Ireland’s Data Protection Commission (DFC) has sent a “draft decision” to other European Data Protection Authorities regarding Facebook’s legal trick to bypass the GDPR. 

Privacy campaign noyb today published a draft decision by the Irish DPC on a complaint made under the EU’s General Data Protection Regulation (GDPR). 

According to the DPC, Facebook can simply bypass the regulation by choosing to include the agreement on data processing in a “contract”, thus making the GDPR requirements for consent not applicable anymore. 

“It is painfully obvious that Facebook simply tries to bypass the clear rules of the GDPR by relabeling the agreement on data use as a ‘contract’. If this would be accepted, any company could just write the processing of data into a contract and thereby legitimize any use of customer data without consent. This is absolutely against the intentions of the GDPR, that explicitly prohibits to hide consent agreements in terms and conditions,” explained Max Schrems, founder of noyb. 

In a summary of its findings, the DPC writes: ”There is no obligation on Facebook to seek to rely solely on consent for the purposes of legitimising personal data processing where it is offering a contract to a user which some users might assess as one that primarily concerns the processing of personal data. Nor has Facebook purported to rely on consent under the GDPR.”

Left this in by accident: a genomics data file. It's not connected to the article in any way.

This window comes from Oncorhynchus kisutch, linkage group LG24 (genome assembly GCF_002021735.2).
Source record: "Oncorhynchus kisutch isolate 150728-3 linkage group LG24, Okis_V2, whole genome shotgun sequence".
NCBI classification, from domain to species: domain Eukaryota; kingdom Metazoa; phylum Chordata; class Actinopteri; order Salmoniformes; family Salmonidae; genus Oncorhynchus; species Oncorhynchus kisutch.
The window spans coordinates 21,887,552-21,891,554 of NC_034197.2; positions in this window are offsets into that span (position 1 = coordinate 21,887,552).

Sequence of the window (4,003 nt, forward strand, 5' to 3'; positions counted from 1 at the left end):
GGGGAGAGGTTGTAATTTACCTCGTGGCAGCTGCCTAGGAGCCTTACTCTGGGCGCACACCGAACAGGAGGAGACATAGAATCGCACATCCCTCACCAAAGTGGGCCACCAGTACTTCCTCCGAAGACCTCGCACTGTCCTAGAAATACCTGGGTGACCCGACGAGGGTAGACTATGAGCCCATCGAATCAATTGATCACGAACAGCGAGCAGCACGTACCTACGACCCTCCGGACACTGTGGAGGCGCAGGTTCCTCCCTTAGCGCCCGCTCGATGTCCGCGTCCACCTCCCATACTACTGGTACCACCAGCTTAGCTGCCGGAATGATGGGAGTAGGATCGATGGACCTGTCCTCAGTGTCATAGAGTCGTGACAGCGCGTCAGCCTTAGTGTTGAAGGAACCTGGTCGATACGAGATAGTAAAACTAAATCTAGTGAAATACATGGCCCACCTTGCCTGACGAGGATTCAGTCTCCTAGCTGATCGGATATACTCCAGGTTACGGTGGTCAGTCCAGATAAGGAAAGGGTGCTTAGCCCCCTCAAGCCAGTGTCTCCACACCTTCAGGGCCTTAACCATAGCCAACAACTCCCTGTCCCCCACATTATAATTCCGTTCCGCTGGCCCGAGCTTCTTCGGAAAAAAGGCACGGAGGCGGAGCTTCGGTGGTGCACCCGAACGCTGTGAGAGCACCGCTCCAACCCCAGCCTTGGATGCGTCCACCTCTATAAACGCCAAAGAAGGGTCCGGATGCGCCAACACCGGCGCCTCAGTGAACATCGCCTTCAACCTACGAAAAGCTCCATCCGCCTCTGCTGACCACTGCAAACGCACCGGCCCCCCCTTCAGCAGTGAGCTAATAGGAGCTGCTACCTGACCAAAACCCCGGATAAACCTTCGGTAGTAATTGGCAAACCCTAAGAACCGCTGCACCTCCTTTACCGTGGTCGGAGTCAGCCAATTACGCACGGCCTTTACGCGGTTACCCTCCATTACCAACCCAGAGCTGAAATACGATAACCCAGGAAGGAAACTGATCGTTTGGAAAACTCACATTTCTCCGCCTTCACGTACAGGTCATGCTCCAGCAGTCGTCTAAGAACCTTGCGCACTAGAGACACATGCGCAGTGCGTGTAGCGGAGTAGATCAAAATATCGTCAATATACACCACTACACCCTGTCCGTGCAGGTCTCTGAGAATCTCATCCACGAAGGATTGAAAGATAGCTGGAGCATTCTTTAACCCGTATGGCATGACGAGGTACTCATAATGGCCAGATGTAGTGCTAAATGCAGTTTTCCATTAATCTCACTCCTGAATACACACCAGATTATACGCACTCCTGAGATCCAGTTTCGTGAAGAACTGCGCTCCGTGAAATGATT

“I find the Complainant’s case is not made out that the GDPR does not permit the reliance by Facebook on 6(1)(b) GDPR in the context of its offering of Terms of Service,” 

Despite claiming that the “consent bypass” is legal, the DPC still issued a fine, of €28m to €36m, to Facebook for not being transparent about the legal basis for processing its user data. 

The penalty would roughly amount to 0.048% of Facebook’s global revenue, despite the option for penalties of up to 4% in the GDPR.

”Basically the DPC says Facebook can bypass the GDPR, but they must be more transparent about it. With this approach, Facebook can continue to process data unlawfully, add a line to the privacy policy and just pay a small fine, while the DPC can pretend they took some action,” wrote Schrems.